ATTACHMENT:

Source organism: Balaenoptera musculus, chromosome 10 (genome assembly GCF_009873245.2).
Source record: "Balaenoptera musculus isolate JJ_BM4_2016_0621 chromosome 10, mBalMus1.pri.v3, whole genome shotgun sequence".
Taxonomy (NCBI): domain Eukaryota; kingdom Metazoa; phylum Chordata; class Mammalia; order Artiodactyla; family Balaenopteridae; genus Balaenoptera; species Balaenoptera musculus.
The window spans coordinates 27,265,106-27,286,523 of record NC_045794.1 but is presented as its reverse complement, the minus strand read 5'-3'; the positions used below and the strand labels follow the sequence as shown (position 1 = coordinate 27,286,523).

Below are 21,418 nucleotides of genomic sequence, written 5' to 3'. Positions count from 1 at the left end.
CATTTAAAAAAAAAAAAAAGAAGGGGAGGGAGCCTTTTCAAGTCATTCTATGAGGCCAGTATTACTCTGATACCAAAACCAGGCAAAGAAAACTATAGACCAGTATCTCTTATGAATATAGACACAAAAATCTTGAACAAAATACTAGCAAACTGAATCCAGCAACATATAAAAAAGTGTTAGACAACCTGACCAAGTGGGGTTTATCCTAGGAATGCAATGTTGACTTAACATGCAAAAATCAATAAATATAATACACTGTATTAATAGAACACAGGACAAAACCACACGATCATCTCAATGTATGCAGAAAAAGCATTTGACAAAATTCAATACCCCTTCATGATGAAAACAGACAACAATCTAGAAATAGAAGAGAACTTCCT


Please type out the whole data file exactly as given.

Source organism: Balaenoptera musculus, chromosome 10 (genome assembly GCF_009873245.2).
Source record: "Balaenoptera musculus isolate JJ_BM4_2016_0621 chromosome 10, mBalMus1.pri.v3, whole genome shotgun sequence".
Taxonomy (NCBI): domain Eukaryota; kingdom Metazoa; phylum Chordata; class Mammalia; order Artiodactyla; family Balaenopteridae; genus Balaenoptera; species Balaenoptera musculus.
The window spans coordinates 27,265,106-27,286,523 of record NC_045794.1 but is presented as its reverse complement, the minus strand read 5'-3'; the positions used below and the strand labels follow the sequence as shown (position 1 = coordinate 27,286,523).

Below are 21,418 nucleotides of genomic sequence, written 5' to 3'. Positions count from 1 at the left end.
CATTTAAAAAAAAAAAAAAGAAGGGGAGGGAGCCTTTTCAAGTCATTCTATGAGGCCAGTATTACTCTGATACCAAAACCAGGCAAAGAAAACTATAGACCAGTATCTCTTATGAATATAGACACAAAAATCTTGAACAAAATACTAGCAAACTGAATCCAGCAACATATAAAAAAGTGTTAGACAACCTGACCAAGTGGGGTTTATCCTAGGAATGCAATGTTGACTTAACATGCAAAAATCAATAAATATAATACACTGTATTAATAGAACACAGGACAAAACCACACGATCATCTCAATGTATGCAGAAAAAGCATTTGACAAAATTCAATACCCCTTCATGATGAAAACAGACAACAATCTAGAAATAGAAGAGAACTTCCT